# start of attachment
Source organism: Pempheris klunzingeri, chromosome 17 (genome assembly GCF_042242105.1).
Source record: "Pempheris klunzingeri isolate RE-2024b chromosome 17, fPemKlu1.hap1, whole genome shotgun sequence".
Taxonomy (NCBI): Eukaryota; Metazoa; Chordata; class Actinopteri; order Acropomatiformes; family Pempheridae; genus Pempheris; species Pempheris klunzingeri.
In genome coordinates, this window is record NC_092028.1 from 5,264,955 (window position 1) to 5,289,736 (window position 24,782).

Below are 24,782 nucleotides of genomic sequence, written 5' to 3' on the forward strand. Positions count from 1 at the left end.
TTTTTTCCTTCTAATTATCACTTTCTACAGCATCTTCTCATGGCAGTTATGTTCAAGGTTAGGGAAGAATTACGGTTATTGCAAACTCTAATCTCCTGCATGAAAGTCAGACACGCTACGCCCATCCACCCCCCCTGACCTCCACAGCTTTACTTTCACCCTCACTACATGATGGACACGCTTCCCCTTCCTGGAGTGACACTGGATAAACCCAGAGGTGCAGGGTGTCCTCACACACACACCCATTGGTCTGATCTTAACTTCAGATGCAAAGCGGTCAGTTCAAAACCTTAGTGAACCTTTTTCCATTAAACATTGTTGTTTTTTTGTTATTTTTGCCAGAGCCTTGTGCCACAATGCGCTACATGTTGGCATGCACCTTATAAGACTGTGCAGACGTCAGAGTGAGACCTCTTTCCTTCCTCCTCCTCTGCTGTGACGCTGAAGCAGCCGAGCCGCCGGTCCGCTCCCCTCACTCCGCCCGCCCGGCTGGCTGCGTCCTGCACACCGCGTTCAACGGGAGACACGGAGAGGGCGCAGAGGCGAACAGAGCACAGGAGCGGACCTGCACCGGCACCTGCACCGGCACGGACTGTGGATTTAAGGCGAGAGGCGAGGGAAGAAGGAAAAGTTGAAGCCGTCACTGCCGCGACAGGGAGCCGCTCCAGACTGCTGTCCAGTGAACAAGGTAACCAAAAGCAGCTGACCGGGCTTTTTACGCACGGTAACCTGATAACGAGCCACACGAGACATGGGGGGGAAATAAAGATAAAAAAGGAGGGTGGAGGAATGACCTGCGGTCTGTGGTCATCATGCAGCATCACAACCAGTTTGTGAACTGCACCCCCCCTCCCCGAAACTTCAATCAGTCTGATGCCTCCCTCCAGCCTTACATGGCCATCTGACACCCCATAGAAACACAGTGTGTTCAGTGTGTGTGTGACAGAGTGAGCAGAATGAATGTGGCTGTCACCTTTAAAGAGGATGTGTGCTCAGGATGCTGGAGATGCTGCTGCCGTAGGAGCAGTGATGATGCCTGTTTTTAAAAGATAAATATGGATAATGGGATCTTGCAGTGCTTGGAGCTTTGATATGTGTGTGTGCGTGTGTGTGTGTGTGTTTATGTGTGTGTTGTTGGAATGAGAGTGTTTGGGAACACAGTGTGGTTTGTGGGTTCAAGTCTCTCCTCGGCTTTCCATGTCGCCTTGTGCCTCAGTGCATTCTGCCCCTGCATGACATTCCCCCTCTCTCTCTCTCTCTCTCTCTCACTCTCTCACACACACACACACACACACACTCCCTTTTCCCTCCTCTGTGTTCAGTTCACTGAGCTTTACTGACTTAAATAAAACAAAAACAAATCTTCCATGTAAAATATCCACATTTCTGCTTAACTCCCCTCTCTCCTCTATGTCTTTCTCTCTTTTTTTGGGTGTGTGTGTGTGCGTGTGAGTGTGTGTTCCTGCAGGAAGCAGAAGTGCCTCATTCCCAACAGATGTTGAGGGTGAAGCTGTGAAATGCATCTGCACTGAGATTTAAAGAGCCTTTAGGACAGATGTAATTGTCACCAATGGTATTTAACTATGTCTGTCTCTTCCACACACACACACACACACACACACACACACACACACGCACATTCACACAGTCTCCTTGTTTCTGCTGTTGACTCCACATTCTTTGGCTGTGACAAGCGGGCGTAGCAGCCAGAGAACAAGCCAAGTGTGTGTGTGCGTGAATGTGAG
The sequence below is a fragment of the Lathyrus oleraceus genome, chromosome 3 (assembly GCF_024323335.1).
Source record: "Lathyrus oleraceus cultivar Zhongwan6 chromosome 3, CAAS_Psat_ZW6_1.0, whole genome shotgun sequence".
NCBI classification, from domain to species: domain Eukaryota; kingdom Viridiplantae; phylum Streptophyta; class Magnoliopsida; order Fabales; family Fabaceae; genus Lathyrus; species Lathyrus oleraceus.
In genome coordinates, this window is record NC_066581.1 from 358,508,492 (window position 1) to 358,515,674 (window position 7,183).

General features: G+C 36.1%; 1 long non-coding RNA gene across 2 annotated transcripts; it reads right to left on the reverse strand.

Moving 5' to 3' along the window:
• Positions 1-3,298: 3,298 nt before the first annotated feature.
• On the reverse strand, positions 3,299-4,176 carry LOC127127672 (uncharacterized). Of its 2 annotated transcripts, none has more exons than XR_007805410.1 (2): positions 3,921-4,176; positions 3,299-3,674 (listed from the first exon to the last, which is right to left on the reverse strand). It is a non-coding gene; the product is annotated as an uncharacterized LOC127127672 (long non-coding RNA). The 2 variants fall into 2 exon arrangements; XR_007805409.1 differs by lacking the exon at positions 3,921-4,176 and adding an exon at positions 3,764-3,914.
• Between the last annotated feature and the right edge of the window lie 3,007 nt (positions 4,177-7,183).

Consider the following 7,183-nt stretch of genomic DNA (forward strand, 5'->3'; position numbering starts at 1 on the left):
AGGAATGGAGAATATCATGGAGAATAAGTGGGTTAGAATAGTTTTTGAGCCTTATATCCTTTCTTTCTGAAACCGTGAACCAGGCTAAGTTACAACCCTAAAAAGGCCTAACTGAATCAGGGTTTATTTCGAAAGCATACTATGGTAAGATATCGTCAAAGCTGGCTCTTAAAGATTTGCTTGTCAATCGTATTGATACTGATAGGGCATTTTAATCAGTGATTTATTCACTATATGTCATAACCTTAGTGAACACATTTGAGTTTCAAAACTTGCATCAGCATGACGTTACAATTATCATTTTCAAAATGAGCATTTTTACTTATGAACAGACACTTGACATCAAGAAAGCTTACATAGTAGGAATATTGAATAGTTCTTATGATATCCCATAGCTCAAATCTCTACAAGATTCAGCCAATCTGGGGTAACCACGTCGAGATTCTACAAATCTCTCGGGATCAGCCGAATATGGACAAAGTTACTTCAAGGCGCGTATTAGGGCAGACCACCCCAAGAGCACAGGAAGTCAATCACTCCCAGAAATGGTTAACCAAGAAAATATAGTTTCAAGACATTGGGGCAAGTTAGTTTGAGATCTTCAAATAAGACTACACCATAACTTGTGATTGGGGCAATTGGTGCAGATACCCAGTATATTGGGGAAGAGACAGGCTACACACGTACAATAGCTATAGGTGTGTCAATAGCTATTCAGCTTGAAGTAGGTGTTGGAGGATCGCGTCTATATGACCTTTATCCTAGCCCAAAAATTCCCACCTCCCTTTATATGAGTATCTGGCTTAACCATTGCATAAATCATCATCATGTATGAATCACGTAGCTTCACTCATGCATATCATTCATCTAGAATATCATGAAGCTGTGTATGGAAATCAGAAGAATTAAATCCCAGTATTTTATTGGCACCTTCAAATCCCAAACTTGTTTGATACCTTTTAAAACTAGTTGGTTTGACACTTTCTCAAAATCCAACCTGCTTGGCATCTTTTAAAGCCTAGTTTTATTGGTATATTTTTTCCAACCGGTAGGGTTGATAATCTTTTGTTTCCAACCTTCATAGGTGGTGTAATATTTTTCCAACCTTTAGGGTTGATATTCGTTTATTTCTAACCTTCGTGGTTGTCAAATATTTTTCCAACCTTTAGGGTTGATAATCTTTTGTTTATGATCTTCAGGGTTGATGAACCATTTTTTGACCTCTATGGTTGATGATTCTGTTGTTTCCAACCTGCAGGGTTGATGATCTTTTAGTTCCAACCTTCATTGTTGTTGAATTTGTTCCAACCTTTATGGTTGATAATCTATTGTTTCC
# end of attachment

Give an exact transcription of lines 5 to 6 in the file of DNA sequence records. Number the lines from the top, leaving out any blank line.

Below are 24,782 nucleotides of genomic sequence, written 5' to 3' on the forward strand. Positions count from 1 at the left end.
TTTTTTCCTTCTAATTATCACTTTCTACAGCATCTTCTCATGGCAGTTATGTTCAAGGTTAGGGAAGAATTACGGTTATTGCAAACTCTAATCTCCTGCATGAAAGTCAGACACGCTACGCCCATCCACCCCCCCTGACCTCCACAGCTTTACTTTCACCCTCACTACATGATGGACACGCTTCCCCTTCCTGGAGTGACACTGGATAAACCCAGAGGTGCAGGGTGTCCTCACACACACACCCATTGGTCTGATCTTAACTTCAGATGCAAAGCGGTCAGTTCAAAACCTTAGTGAACCTTTTTCCATTAAACATTGTTGTTTTTTTGTTATTTTTGCCAGAGCCTTGTGCCACAATGCGCTACATGTTGGCATGCACCTTATAAGACTGTGCAGACGTCAGAGTGAGACCTCTTTCCTTCCTCCTCCTCTGCTGTGACGCTGAAGCAGCCGAGCCGCCGGTCCGCTCCCCTCACTCCGCCCGCCCGGCTGGCTGCGTCCTGCACACCGCGTTCAACGGGAGACACGGAGAGGGCGCAGAGGCGAACAGAGCACAGGAGCGGACCTGCACCGGCACCTGCACCGGCACGGACTGTGGATTTAAGGCGAGAGGCGAGGGAAGAAGGAAAAGTTGAAGCCGTCACTGCCGCGACAGGGAGCCGCTCCAGACTGCTGTCCAGTGAACAAGGTAACCAAAAGCAGCTGACCGGGCTTTTTACGCACGGTAACCTGATAACGAGCCACACGAGACATGGGGGGGAAATAAAGATAAAAAAGGAGGGTGGAGGAATGACCTGCGGTCTGTGGTCATCATGCAGCATCACAACCAGTTTGTGAACTGCACCCCCCCTCCCCGAAACTTCAATCAGTCTGATGCCTCCCTCCAGCCTTACATGGCCATCTGACACCCCATAGAAACACAGTGTGTTCAGTGTGTGTGTGACAGAGTGAGCAGAATGAATGTGGCTGTCACCTTTAAAGAGGATGTGTGCTCAGGATGCTGGAGATGCTGCTGCCGTAGGAGCAGTGATGATGCCTGTTTTTAAAAGATAAATATGGATAATGGGATCTTGCAGTGCTTGGAGCTTTGATATGTGTGTGTGCGTGTGTGTGTGTGTGTTTATGTGTGTGTTGTTGGAATGAGAGTGTTTGGGAACACAGTGTGGTTTGTGGGTTCAAGTCTCTCCTCGGCTTTCCATGTCGCCTTGTGCCTCAGTGCATTCTGCCCCTGCATGACATTCCCCCTCTCTCTCTCTCTCTCTCTCTCACTCTCTCACACACACACACACACACACACTCCCTTTTCCCTCCTCTGTGTTCAGTTCACTGAGCTTTACTGACTTAAATAAAACAAAAACAAATCTTCCATGTAAAATATCCACATTTCTGCTTAACTCCCCTCTCTCCTCTATGTCTTTCTCTCTTTTTTTGGGTGTGTGTGTGTGCGTGTGAGTGTGTGTTCCTGCAGGAAGCAGAAGTGCCTCATTCCCAACAGATGTTGAGGGTGAAGCTGTGAAATGCATCTGCACTGAGATTTAAAGAGCCTTTAGGACAGATGTAATTGTCACCAATGGTATTTAACTATGTCTGTCTCTTCCACACACACACACACACACACACACACACACACACACGCACATTCACACAGTCTCCTTGTTTCTGCTGTTGACTCCACATTCTTTGGCTGTGACAAGCGGGCGTAGCAGCCAGAGAACAAGCCAAGTGTGTGTGTGCGTGAATGTGAG